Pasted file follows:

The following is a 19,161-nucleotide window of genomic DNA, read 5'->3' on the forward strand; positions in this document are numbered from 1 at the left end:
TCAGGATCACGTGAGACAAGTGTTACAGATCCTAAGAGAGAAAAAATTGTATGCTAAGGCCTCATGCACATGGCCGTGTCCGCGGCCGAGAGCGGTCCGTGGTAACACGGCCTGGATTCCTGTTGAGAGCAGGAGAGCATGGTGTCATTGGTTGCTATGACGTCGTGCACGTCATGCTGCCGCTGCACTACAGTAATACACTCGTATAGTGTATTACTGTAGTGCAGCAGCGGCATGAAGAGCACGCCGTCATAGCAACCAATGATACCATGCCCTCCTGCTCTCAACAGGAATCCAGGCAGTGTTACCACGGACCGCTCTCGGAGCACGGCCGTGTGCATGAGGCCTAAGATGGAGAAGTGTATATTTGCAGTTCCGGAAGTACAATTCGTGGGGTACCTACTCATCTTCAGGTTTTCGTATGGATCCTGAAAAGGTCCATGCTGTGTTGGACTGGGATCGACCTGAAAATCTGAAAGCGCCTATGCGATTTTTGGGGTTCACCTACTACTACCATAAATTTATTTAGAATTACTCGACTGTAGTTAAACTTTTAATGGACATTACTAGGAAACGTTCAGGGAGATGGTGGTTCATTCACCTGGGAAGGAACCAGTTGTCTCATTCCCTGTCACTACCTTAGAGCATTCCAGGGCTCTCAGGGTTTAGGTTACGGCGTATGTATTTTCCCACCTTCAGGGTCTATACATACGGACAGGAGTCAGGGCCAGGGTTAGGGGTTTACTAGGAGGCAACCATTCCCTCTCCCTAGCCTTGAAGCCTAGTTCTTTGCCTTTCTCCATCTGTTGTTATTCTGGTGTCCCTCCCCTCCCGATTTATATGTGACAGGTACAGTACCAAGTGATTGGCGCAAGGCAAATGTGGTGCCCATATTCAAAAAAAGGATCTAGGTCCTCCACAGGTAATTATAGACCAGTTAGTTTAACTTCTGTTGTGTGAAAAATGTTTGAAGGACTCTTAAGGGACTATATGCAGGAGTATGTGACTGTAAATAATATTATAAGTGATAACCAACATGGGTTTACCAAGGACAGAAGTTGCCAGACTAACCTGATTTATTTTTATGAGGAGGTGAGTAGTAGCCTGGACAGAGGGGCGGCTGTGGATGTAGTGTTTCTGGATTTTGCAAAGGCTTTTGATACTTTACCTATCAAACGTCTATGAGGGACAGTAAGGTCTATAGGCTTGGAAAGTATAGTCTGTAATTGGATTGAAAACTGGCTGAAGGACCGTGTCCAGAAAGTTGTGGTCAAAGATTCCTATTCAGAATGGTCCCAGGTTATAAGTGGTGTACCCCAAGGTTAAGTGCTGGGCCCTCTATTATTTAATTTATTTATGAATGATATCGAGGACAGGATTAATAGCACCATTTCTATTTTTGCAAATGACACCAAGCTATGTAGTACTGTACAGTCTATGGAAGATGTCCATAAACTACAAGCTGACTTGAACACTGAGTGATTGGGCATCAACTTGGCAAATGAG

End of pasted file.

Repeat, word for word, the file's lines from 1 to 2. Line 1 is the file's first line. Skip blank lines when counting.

The following is a 19,161-nucleotide window of genomic DNA, read 5'->3' on the forward strand; positions in this document are numbered from 1 at the left end:
TCAGGATCACGTGAGACAAGTGTTACAGATCCTAAGAGAGAAAAAATTGTATGCTAAGGCCTCATGCACATGGCCGTGTCCGCGGCCGAGAGCGGTCCGTGGTAACACGGCCTGGATTCCTGTTGAGAGCAGGAGAGCATGGTGTCATTGGTTGCTATGACGTCGTGCACGTCATGCTGCCGCTGCACTACAGTAATACACTCGTATAGTGTATTACTGTAGTGCAGCAGCGGCATGAAGAGCACGCCGTCATAGCAACCAATGATACCATGCCCTCCTGCTCTCAACAGGAATCCAGGCAGTGTTACCACGGACCGCTCTCGGAGCACGGCCGTGTGCATGAGGCCTAAGATGGAGAAGTGTATATTTGCAGTTCCGGAAGTACAATTCGTGGGGTACCTACTCATCTTCAGGTTTTCGTATGGATCCTGAAAAGGTCCATGCTGTGTTGGACTGGGATCGACCTGAAAATCTGAAAGCGCCTATGCGATTTTTGGGGTTCACCTACTACTACCATAAATTTATTTAGAATTACTCGACTGTAGTTAAACTTTTAATGGACATTACTAGGAAACGTTCAGGGAGATGGTGGTTCATTCACCTGGGAAGGAACCAGTTGTCTCATTCCCTGTCACTACCTTAGAGCATTCCAGGGCTCTCAGGGTTTAGGTTACGGCGTATGTATTTTCCCACCTTCAGGGTCTATACATACGGACAGGAGTCAGGGCCAGGGTTAGGGGTTTACTAGGAGGCAACCATTCCCTCTCCCTAGCCTTGAAGCCTAGTTCTTTGCCTTTCTCCATCTGTTGTTATTCTGGTGTCCCTCCCCTCCCGATTTATATGTGACAGGTACAGTACCAAGTGATTGGCGCAAGGCAAATGTGGTGCCCATATTCAAAAAAAGGATCTAGGTCCTCCACAGGTAATTATAGACCAGTTAGTTTAACTTCTGTTGTGTGAAAAATGTTTGAAGGACTCTTAAGGGACTATATGCAGGAGTATGTGACTGTAAATAATATTATAAGTGATAACCAACATGGGTTTACCAAGGACAGAAGTTGCCAGACTAACCTGATTTATTTTTATGAGGAGGTGAGTAGTAGCCTGGACAGAGGGGCGGCTGTGGATGTAGTGTTTCTGGATTTTGCAAAGGCTTTTGATACTTTACCTATCAAACGTCTATGAGGGACAGTAAGGTCTATAGGCTTGGAAAGTATAGTCTGTAATTGGATTGAAAACTGGCTGAAGGACCGTGTCCAGAAAGTTGTGGTCAAAGATTCCTATTCAGAATGGTCCCAGGTTATAAGTGGTGTACCCCAAGGTTAAGTGCTGGGCCCTCTATTATTTAATTTATTTATGAATGATATCGAGGACAGGATTAATAGCACCATTTCTATTTTTGCAAATGACACCAAGCTATGTAGTACTGTACAGTCTATGGAAGATGTCCATAAACTACAAGCTGACTTGAACACTGAGTGATTGGGCATCAACTTGGCAAATGAG